The food in Guam is incredible.
Right after we landed, we took a taxi to our hotel and asked the driver about places to eat. Without even thinking about it, he said Churrasco.
|Bonus: in the same building as our hotel.|
|This is called Princess Cake. I'm not sure why.|
Right across the street from our hotel and Churrasco is Ban Thai, an excellent and authentic (obviously) Thai restaurant.
Husband, always searching for food so spicy it will physically punish him (no joke, if it doesn't make him sweat and cry, he's disappointed), ordered Thai Spicy. The waitress was a little skeptical, but she put the order through as Thai Spicy. And so it was.
Three days later he was still suffering what became known as the Thai Gypsy Curse.
We'll probably eat there again on our next trip.
Margarita's is a Mexican restaurant one building away from Churrasco (with a spa between them). We ate there four times. It's also worth noting that they had both vegetarian and vegan options on the menu, which is pretty rare in this hemisphere.
|Picture stolen from here.|
|Vegetarian chimichanga! So. Much. Food.|
|Two vegetarian tacos and one mahi-mahi taco.|
Small lizards also hang out in the other side of the window, which delights me because I did not grow up with them and seeing one is still something exciting.
|Not on the menu.|
One other restaurant that everyone kept telling us about was The Beach, a bar literally on the beach.
Every Wednesday there is a street festival called Chamorro Village. There are tourist souvenirs, flower print dresses and Hawaiian shirts, food stalls, stuff like that. We didn't stay long, but it was worth walking through.
Especially for the opportunity to see a horrible alien creat- I mean "coconut crab." This girl had a plastic strip tied to it like a handle. She is a badass.
|This girl is immune to the horrors of that gigantic crab. That crab is frickin' scary.|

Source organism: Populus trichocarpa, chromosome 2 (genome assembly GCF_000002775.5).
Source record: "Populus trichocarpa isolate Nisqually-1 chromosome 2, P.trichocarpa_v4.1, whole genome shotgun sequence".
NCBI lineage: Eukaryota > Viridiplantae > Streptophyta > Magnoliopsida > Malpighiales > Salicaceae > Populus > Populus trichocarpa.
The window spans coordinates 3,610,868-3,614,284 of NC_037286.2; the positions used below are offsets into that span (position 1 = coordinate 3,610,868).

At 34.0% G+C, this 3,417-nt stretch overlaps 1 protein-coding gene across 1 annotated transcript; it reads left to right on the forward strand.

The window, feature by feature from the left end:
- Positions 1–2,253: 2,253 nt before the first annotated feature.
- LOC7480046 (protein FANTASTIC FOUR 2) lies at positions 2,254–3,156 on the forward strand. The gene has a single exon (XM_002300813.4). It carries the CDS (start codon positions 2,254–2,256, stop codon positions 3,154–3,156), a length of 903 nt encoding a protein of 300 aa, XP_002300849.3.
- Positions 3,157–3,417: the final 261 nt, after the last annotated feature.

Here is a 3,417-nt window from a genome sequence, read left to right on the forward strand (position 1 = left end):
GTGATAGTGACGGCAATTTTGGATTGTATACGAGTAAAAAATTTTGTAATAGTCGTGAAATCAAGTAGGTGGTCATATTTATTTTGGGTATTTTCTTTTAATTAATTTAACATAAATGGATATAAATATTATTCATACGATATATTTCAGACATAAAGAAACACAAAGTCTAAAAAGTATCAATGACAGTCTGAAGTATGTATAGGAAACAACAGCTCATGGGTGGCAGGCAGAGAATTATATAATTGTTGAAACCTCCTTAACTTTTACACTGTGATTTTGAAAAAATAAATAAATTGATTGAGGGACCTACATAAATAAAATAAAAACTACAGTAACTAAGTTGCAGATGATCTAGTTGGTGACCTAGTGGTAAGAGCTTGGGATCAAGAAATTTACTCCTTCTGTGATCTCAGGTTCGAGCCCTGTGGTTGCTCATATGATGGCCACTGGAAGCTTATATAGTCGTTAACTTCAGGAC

And there was this guy! A bagpiper trying to raise enough money to get to the World Bagpipe Championship. I'm not a bagpiping connoisseur, but he seemed pretty skilled. Good luck to him!
One day we went to the Ocean Jet Club beach resort to check out parasailing, jet skiing, banana boat rides, and to chill on the beach. We didn't do a lot of activities, but we tried out parasailing (surprisingly relaxing) and a banana boat ride (sitting on an inflatable hot dog towed by a jet ski). Not really a thrill ride, but worth trying.
We made some small talk with some Japanese girls using our terrible Japanese and they asked to take our picture with them. That's when we realized we were the only Caucasians there. Everyone else was a local working or a Japanese person visiting the resort.
We stumbled upon a coconut demonstration run by a local who showed us how coconuts are husked, split, and prepared. We tasted the coconut water before he scraped out the meat and cooked it with sugar in a frying pan over a small grill. Not bad, really. Apparently if that mixture is packed properly (traditionally in leaves), it can stay good for a month.
Then he folded fish necklaces out of palm leaves.
We really went to Guam to go scuba diving, and it was great! Phenomenal visibility, water so warm we didn't need wetsuits, and lots of interesting critters. At one place we must have found the spot where the fish are fed, because a school of aptly named butterfly fish surrounded us, very much like butterflies, and all but landed in our hands. Very cool. We also saw sea slugs the length of my arm from shoulder to wrist, some covered in spikes. And a lion fish's butt. And an eel or three.
One day, I'll be comfortable enough with diving and using the equipment to divert some of my attention to operating an underwater camera. Then you guys are going to be in trouble.